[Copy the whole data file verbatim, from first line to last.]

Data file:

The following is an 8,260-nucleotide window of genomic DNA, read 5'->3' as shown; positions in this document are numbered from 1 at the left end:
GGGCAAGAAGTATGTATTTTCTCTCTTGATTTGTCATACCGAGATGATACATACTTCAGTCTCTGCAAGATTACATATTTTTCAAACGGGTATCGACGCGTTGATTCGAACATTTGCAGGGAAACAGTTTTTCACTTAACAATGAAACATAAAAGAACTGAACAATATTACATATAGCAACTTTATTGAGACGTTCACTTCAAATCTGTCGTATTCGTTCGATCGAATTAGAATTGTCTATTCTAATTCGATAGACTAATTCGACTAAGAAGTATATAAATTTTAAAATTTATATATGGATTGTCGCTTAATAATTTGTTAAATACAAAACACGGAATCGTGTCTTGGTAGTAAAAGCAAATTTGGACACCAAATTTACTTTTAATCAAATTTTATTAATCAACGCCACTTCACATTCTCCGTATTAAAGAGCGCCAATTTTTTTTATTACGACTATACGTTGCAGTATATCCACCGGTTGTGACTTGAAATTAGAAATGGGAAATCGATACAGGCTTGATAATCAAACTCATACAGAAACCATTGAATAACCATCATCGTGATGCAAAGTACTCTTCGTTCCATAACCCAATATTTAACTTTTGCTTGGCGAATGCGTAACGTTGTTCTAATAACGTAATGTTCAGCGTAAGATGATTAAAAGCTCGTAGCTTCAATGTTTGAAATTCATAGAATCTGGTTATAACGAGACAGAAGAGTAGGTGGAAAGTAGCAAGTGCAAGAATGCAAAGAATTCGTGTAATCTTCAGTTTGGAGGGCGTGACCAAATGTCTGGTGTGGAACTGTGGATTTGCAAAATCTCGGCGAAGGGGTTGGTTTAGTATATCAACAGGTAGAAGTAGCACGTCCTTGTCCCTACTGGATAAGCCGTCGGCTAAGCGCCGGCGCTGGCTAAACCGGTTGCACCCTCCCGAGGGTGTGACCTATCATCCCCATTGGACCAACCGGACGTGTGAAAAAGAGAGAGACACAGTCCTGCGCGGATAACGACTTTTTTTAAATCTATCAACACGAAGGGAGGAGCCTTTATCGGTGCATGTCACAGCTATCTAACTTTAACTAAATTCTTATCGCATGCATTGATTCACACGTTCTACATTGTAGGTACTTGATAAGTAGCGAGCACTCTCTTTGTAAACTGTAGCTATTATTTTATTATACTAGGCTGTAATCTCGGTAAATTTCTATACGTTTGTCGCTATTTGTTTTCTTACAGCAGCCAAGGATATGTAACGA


The following is an 8,260-nucleotide window of genomic DNA, read 5'->3' as shown; positions in this document are numbered from 1 at the left end:
GGGCAAGAAGTATGTATTTTCTCTCTTGATTTGTCATACCGAGATGATACATACTTCAGTCTCTGCAAGATTACATATTTTTCAAACGGGTATCGACGCGTTGATTCGAACATTTGCAGGGAAACAGTTTTTCACTTAACAATGAAACATAAAAGAACTGAACAATATTACATATAGCAACTTTATTGAGACGTTCACTTCAAATCTGTCGTATTCGTTCGATCGAATTAGAATTGTCTATTCTAATTCGATAGACTAATTCGACTAAGAAGTATATAAATTTTAAAATTTATATATGGATTGTCGCTTAATAATTTGTTAAATACAAAACACGGAATCGTGTCTTGGTAGTAAAAGCAAATTTGGACACCAAATTTACTTTTAATCAAATTTTATTAATCAACGCCACTTCACATTCTCCGTATTAAAGAGCGCCAATTTTTTTTATTACGACTATACGTTGCAGTATATCCACCGGTTGTGACTTGAAATTAGAAATGGGAAATCGATACAGGCTTGATAATCAAACTCATACAGAAACCATTGAATAACCATCATCGTGATGCAAAGTACTCTTCGTTCCATAACCCAATATTTAACTTTTGCTTGGCGAATGCGTAACGTTGTTCTAATAACGTAATGTTCAGCGTAAGATGATTAAAAGCTCGTAGCTTCAATGTTTGAAATTCATAGAATCTGGTTATAACGAGACAGAAGAGTAGGTGGAAAGTAGCAAGTGCAAGAATGCAAAGAATTCGTGTAATCTTCAGTTTGGAGGGCGTGACCAAATGTCTGGTGTGGAACTGTGGATTTGCAAAATCTCGGCGAAGGGGTTGGTTTAGTATATCAACAGGTAGAAGTAGCACGTCCTTGTCCCTACTGGATAAGCCGTCGGCTAAGCGCCGGCGCTGGCTAAACCGGTTGCACCCTCCCGAGGGTGTGACCTATCATCCCCATTGGACCAACCGGACGTGTGAAAAAGAGAGAGACACAGTCCTGCGCGGATAACGACTTTTTTTAAATCTATCAACACGAAGGGAGGAGCCTTTATCGGTGCATGTCACAGCTATCTAACTTTAACTAAATTCTTATCGCATGCATTGATTCACACGTTCTACATTGTAGGTACTTGATAAGTAGCGAGCACTCTCTTTGTAAACTGTAGCTATTATTTTATTATACTAGGCTGTAATCTCGGTAAATTTCTATACGTTTGTCGCTATTTGTTTTCTTACAGCAGCCAAGGATATGTAACGA